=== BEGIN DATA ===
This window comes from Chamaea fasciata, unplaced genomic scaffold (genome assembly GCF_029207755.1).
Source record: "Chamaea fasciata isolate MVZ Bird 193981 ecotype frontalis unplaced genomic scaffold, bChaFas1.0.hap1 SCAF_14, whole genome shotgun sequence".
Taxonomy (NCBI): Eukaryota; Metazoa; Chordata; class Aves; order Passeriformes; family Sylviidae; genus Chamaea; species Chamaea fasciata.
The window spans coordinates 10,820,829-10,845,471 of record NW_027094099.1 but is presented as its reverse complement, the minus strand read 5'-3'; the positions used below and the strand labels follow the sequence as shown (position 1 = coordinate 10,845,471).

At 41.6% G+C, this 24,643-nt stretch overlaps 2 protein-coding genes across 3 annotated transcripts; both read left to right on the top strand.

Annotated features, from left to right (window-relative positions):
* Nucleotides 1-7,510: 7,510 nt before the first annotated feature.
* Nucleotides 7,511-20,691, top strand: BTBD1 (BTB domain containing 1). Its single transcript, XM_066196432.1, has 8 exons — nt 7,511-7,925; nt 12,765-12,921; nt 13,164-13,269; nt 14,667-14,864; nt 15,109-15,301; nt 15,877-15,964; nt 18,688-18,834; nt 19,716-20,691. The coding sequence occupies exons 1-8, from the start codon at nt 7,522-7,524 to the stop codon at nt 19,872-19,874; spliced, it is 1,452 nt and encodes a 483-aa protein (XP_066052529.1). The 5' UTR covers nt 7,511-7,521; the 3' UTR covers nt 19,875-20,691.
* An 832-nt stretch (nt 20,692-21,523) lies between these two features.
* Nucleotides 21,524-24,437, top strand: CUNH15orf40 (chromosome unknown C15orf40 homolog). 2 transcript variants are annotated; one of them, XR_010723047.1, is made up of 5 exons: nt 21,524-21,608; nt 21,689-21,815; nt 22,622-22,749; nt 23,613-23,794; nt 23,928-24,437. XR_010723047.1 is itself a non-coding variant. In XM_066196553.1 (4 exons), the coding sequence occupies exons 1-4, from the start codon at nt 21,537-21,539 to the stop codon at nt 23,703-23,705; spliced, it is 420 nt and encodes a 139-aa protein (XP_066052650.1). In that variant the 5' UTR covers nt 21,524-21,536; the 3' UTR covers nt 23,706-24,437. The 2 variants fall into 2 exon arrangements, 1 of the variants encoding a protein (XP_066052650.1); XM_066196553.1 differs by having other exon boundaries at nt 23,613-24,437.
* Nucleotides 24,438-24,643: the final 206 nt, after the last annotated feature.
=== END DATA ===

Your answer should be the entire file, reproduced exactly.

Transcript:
This window comes from Chamaea fasciata, unplaced genomic scaffold (genome assembly GCF_029207755.1).
Source record: "Chamaea fasciata isolate MVZ Bird 193981 ecotype frontalis unplaced genomic scaffold, bChaFas1.0.hap1 SCAF_14, whole genome shotgun sequence".
Taxonomy (NCBI): Eukaryota; Metazoa; Chordata; class Aves; order Passeriformes; family Sylviidae; genus Chamaea; species Chamaea fasciata.
The window spans coordinates 10,820,829-10,845,471 of record NW_027094099.1 but is presented as its reverse complement, the minus strand read 5'-3'; the positions used below and the strand labels follow the sequence as shown (position 1 = coordinate 10,845,471).

At 41.6% G+C, this 24,643-nt stretch overlaps 2 protein-coding genes across 3 annotated transcripts; both read left to right on the top strand.

Annotated features, from left to right (window-relative positions):
* Nucleotides 1-7,510: 7,510 nt before the first annotated feature.
* Nucleotides 7,511-20,691, top strand: BTBD1 (BTB domain containing 1). Its single transcript, XM_066196432.1, has 8 exons — nt 7,511-7,925; nt 12,765-12,921; nt 13,164-13,269; nt 14,667-14,864; nt 15,109-15,301; nt 15,877-15,964; nt 18,688-18,834; nt 19,716-20,691. The coding sequence occupies exons 1-8, from the start codon at nt 7,522-7,524 to the stop codon at nt 19,872-19,874; spliced, it is 1,452 nt and encodes a 483-aa protein (XP_066052529.1). The 5' UTR covers nt 7,511-7,521; the 3' UTR covers nt 19,875-20,691.
* An 832-nt stretch (nt 20,692-21,523) lies between these two features.
* Nucleotides 21,524-24,437, top strand: CUNH15orf40 (chromosome unknown C15orf40 homolog). 2 transcript variants are annotated; one of them, XR_010723047.1, is made up of 5 exons: nt 21,524-21,608; nt 21,689-21,815; nt 22,622-22,749; nt 23,613-23,794; nt 23,928-24,437. XR_010723047.1 is itself a non-coding variant. In XM_066196553.1 (4 exons), the coding sequence occupies exons 1-4, from the start codon at nt 21,537-21,539 to the stop codon at nt 23,703-23,705; spliced, it is 420 nt and encodes a 139-aa protein (XP_066052650.1). In that variant the 5' UTR covers nt 21,524-21,536; the 3' UTR covers nt 23,706-24,437. The 2 variants fall into 2 exon arrangements, 1 of the variants encoding a protein (XP_066052650.1); XM_066196553.1 differs by having other exon boundaries at nt 23,613-24,437.
* Nucleotides 24,438-24,643: the final 206 nt, after the last annotated feature.